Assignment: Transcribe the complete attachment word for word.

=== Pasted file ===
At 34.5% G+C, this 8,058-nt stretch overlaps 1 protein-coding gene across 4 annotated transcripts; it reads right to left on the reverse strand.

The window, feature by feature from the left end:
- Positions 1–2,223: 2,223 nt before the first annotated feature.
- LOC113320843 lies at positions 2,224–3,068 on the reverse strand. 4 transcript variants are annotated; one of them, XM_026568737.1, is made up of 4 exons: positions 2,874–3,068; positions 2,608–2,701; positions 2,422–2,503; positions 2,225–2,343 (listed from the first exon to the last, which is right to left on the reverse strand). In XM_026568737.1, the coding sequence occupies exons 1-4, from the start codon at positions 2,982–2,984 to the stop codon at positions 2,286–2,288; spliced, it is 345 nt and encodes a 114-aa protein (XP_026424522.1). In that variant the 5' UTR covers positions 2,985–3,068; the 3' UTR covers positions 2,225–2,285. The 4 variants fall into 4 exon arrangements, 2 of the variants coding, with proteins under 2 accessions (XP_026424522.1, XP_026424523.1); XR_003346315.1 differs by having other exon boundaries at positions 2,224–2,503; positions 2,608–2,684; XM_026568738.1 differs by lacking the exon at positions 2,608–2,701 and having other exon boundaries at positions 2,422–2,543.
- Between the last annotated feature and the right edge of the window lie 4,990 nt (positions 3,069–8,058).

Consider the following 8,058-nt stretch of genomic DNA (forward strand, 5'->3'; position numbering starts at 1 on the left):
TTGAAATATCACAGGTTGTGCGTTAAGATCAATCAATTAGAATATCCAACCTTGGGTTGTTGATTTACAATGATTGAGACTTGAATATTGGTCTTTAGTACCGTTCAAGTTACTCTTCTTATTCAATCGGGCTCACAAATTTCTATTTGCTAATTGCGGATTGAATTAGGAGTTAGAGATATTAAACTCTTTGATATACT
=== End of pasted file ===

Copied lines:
At 34.5% G+C, this 8,058-nt stretch overlaps 1 protein-coding gene across 4 annotated transcripts; it reads right to left on the reverse strand.

The window, feature by feature from the left end:
- Positions 1–2,223: 2,223 nt before the first annotated feature.
- LOC113320843 lies at positions 2,224–3,068 on the reverse strand. 4 transcript variants are annotated; one of them, XM_026568737.1, is made up of 4 exons: positions 2,874–3,068; positions 2,608–2,701; positions 2,422–2,503; positions 2,225–2,343 (listed from the first exon to the last, which is right to left on the reverse strand). In XM_026568737.1, the coding sequence occupies exons 1-4, from the start codon at positions 2,982–2,984 to the stop codon at positions 2,286–2,288; spliced, it is 345 nt and encodes a 114-aa protein (XP_026424522.1). In that variant the 5' UTR covers positions 2,985–3,068; the 3' UTR covers positions 2,225–2,285. The 4 variants fall into 4 exon arrangements, 2 of the variants coding, with proteins under 2 accessions (XP_026424522.1, XP_026424523.1); XR_003346315.1 differs by having other exon boundaries at positions 2,224–2,503; positions 2,608–2,684; XM_026568738.1 differs by lacking the exon at positions 2,608–2,701 and having other exon boundaries at positions 2,422–2,543.
- Between the last annotated feature and the right edge of the window lie 4,990 nt (positions 3,069–8,058).

Consider the following 8,058-nt stretch of genomic DNA (forward strand, 5'->3'; position numbering starts at 1 on the left):
TTGAAATATCACAGGTTGTGCGTTAAGATCAATCAATTAGAATATCCAACCTTGGGTTGTTGATTTACAATGATTGAGACTTGAATATTGGTCTTTAGTACCGTTCAAGTTACTCTTCTTATTCAATCGGGCTCACAAATTTCTATTTGCTAATTGCGGATTGAATTAGGAGTTAGAGATATTAAACTCTTTGATATACT